Higher prices and food shortages to hit Australia as climate crisis worsens

Australians face higher prices for food, and more frequent food shortages, as the worsening impacts of climate change dents agricultural production and disrupt supply chains.

The threat has been detailed in a new report from Farmers for Climate Action, which says it is not just Australia’s ability to produce food that is at threat, but the inability to transport food to where it is needed could also become a common experience.

“Some of the impacts are being felt already. During the first two months of 2022 much of central and northern Australia experienced food shortages due to the combined impact of flooding and the COVID-19 pandemic,” the report says.

“The problem was not lack of food – there was plenty available on farms or in warehouses – but disruption to the supply chain required for its distribution.”

The report has been authored by economist and former deputy secretary of the department of finance, Stephen Bartos. In the report, Bartos details how the worsening impacts of climate change will increase the risk of food shortages and will push the price of food higher.

The predicted impacts of climate change on Australia, including the increased frequency of drought, bushfire and flooding, could cause otherwise productive agricultural regions to become unviable for farmers.

“Australians take it for granted that food will always be available. Climate change disrupts this. It creates and amplifies risks all the way through the supply chain, from farm to warehouse to supermarket shelves,” Bartos said.

“Some farmers have already had to sell and shift to areas with more reliable rainfall which raises the issue of stranded assets, as packing houses and processors set up in specific regions where specific produce is currently grown such as dairy processing factories.”

The report was commissioned by Farmers for Climate Action, which has called on governments to ramp up efforts to both reduce Australia’s contributions to global warming, and to invest in improving the resilience of Australia’s agricultural sector.

The group said its latest report highlighted the potential impacts of climate change across Australia’s entire food supply chain.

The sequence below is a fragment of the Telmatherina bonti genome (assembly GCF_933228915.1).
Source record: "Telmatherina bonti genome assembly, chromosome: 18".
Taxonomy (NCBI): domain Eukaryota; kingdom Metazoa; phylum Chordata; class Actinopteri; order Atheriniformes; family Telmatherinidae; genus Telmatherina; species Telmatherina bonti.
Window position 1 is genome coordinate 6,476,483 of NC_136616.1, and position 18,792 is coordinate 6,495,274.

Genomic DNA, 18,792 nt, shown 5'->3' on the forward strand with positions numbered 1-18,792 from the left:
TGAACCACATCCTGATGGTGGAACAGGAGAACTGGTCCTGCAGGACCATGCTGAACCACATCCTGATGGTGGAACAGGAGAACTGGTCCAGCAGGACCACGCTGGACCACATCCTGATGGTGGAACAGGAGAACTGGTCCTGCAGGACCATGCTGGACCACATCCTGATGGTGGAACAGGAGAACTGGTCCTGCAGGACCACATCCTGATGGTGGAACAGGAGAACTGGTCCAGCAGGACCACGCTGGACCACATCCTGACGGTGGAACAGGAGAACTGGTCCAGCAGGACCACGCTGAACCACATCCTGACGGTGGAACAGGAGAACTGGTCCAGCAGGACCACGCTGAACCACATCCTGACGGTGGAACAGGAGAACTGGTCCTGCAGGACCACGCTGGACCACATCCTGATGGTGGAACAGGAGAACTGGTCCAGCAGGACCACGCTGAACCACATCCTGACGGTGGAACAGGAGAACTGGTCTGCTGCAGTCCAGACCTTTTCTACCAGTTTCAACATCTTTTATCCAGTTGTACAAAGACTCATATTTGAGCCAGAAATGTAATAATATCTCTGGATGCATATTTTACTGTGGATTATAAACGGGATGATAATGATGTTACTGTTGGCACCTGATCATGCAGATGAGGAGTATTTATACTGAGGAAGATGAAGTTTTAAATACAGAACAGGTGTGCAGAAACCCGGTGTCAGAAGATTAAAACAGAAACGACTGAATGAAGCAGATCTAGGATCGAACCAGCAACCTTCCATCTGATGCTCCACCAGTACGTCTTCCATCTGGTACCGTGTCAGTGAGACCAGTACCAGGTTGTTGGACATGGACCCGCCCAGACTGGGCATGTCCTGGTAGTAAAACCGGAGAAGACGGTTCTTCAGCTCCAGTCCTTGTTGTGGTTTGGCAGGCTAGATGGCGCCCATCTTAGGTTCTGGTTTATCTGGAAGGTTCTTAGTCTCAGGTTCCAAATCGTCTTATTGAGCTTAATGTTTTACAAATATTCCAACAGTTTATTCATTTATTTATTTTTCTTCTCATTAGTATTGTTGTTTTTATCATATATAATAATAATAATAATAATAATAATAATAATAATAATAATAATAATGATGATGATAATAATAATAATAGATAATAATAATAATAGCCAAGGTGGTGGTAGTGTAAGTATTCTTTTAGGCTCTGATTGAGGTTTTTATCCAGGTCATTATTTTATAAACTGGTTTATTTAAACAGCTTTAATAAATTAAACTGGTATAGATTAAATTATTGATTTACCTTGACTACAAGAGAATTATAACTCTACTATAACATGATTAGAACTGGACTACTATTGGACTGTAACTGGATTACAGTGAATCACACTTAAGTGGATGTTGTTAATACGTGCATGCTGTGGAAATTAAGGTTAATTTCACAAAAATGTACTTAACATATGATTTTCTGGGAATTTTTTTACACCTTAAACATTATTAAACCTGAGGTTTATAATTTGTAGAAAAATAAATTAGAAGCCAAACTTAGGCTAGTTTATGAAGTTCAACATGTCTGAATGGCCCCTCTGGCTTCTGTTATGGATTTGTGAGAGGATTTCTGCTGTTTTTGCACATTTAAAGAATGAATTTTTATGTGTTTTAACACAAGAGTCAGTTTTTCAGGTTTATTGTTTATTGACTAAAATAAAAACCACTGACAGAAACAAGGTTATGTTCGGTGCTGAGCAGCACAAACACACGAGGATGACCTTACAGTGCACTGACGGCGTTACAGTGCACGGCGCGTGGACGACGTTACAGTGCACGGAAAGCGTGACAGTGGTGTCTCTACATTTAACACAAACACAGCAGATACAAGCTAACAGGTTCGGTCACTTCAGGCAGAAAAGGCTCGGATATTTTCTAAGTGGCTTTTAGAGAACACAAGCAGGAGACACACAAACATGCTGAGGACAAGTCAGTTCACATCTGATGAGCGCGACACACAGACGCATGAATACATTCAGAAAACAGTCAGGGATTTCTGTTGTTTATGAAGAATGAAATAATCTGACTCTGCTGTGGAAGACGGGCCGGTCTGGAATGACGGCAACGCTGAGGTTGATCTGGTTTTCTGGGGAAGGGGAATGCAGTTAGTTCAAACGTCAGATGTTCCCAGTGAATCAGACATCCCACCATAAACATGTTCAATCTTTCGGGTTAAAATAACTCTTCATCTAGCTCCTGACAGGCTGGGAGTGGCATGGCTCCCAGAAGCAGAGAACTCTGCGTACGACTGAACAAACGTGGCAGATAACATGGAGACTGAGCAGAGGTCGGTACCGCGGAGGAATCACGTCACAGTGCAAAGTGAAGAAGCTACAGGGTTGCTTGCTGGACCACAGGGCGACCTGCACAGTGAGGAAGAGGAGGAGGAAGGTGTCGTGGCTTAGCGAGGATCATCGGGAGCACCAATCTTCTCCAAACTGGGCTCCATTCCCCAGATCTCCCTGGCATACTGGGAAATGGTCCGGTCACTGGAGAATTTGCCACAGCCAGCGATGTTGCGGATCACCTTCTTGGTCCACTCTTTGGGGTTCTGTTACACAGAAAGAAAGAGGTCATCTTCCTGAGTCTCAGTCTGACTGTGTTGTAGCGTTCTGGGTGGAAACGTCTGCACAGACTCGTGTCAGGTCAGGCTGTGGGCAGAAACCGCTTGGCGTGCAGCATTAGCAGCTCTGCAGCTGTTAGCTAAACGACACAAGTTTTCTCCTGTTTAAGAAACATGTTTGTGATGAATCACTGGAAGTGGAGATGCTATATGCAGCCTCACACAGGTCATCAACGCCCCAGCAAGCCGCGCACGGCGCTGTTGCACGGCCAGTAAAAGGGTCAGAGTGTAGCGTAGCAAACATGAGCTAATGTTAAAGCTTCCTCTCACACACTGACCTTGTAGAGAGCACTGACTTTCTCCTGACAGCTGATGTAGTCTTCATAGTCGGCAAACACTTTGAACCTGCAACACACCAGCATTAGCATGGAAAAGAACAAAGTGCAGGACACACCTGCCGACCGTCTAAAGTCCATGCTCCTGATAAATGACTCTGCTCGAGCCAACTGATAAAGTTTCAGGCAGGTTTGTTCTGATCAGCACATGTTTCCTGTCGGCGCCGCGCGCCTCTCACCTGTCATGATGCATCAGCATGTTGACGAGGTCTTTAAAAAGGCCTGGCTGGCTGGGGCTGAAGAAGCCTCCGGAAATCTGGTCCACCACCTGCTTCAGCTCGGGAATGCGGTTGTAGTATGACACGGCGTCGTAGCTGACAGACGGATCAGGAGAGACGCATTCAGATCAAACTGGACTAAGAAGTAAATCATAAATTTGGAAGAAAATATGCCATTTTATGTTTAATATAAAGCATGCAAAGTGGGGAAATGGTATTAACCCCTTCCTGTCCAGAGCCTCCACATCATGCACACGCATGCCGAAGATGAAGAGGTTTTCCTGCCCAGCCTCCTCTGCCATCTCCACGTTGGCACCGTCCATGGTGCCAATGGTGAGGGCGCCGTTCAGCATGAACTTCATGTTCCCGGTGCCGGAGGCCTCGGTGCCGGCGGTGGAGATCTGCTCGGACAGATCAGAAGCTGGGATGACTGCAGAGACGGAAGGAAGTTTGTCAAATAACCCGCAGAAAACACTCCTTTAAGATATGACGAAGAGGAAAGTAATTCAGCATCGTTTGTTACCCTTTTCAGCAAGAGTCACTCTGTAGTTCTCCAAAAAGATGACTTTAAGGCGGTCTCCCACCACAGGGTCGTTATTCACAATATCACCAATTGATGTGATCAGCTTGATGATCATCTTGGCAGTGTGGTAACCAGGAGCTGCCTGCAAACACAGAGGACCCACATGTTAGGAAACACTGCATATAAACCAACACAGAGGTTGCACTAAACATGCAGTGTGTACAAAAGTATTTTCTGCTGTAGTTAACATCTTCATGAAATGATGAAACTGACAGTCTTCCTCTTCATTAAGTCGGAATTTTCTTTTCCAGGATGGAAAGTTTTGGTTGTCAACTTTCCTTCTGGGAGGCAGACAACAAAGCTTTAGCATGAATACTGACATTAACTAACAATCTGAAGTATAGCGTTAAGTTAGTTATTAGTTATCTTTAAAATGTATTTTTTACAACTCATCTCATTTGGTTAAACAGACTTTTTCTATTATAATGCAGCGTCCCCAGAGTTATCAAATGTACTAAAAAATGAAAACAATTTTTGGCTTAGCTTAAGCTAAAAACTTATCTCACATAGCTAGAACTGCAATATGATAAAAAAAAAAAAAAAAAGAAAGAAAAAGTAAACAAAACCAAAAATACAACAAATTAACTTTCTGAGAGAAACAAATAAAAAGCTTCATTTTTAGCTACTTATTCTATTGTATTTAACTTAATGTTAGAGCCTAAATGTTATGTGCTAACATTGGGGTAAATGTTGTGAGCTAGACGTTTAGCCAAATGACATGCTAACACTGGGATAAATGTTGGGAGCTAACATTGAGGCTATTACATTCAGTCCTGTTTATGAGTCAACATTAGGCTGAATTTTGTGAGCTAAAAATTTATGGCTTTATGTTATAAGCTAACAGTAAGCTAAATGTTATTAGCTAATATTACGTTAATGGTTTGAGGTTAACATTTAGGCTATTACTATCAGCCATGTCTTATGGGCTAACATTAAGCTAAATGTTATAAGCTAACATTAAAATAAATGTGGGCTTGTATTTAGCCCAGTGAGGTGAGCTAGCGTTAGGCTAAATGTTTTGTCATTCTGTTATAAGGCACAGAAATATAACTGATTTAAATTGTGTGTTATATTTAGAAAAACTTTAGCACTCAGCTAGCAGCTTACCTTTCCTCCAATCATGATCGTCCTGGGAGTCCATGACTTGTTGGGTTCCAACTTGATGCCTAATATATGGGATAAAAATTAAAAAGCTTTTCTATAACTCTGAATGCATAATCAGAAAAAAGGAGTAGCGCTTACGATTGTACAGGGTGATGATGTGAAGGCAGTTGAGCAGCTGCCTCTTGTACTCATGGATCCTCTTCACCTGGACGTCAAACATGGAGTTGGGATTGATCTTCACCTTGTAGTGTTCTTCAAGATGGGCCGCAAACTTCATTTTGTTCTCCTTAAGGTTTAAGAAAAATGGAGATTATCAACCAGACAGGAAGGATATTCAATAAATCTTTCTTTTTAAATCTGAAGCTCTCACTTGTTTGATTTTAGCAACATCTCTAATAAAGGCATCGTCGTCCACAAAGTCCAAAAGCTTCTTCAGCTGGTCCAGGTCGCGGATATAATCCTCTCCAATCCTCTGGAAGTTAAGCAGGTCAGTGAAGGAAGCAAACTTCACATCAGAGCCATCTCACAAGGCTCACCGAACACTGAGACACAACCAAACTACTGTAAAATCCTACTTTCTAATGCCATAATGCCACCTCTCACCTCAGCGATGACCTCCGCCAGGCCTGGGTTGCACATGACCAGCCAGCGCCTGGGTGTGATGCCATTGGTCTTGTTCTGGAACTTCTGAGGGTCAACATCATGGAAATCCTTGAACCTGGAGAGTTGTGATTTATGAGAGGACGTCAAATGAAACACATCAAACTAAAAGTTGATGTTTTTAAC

“The report shows climate change is already disrupting every part of the food supply chain, from extreme heat and lack of water on farms to food packing facilities, transport links and the cost of farmers accessing insurance, finance and fertiliser,” Farmers for Climate Action CEO Fiona Davis said.

“As Australia heats further, these impacts will grow and consumers will pay more for food. More lost food, less grass for farmers’ livestock to eat, less water and less days to transport livestock – which cannot be transported in extreme heat – mean consumers pay more for food.”

But with predictions of rising temperatures, worsening droughts, and an increase in the frequency of major disruptive events like floods and bushfires, Farmers for Climate Action says it will become increasingly more difficult to both sustainably produce food in Australia as well as ensure consumers have reliable access to food supplies.

“Getting produce off farm and into supermarkets, and ultimately Aussie homes becomes difficult or impossible to deliver when multiple events coincide,” Davis added. “We saw this earlier this year in northern and central Australia early this year when record floods cut off roads and rail links during the COVID pandemic.”

“Right now our thoughts are with people impacted by the Queensland and northern New South Wales floods as they grapple with the flood response, while also trying to secure essential food supplies.”

“We need to act quickly to make our supply chains more robust, but ultimately to address the key driver of these difficulties, we need deep emissions cuts this decade to protect our farmers and our food supply chain.”

The report serves as somewhat of a counterpoint to some of the arguments used against Australia ramping up climate change action – particularly those used by deputy prime minister Barnaby Joyce.

Joyce and other Nationals MPs have long claimed impacts of climate action – such as the introduction of a price on carbon emissions – would have a detrimental impact on Australia’s agricultural industry.

Joyce once famously claimed the Gillard government’s carbon price would lead to “$100 roasts.”

But as the new report from the Farmers for Climate Action highlights, failure to act on climate change will have an even greater negative impact on Australia’s ability to produce food, as well as deliver it to Australian consumers during more frequent extreme weather events.

Michael Mazengarb is a Sydney-based reporter with RenewEconomy, writing on climate change, clean energy, electric vehicles and politics. Before joining RenewEconomy, Michael worked in climate and energy policy for more than a decade.

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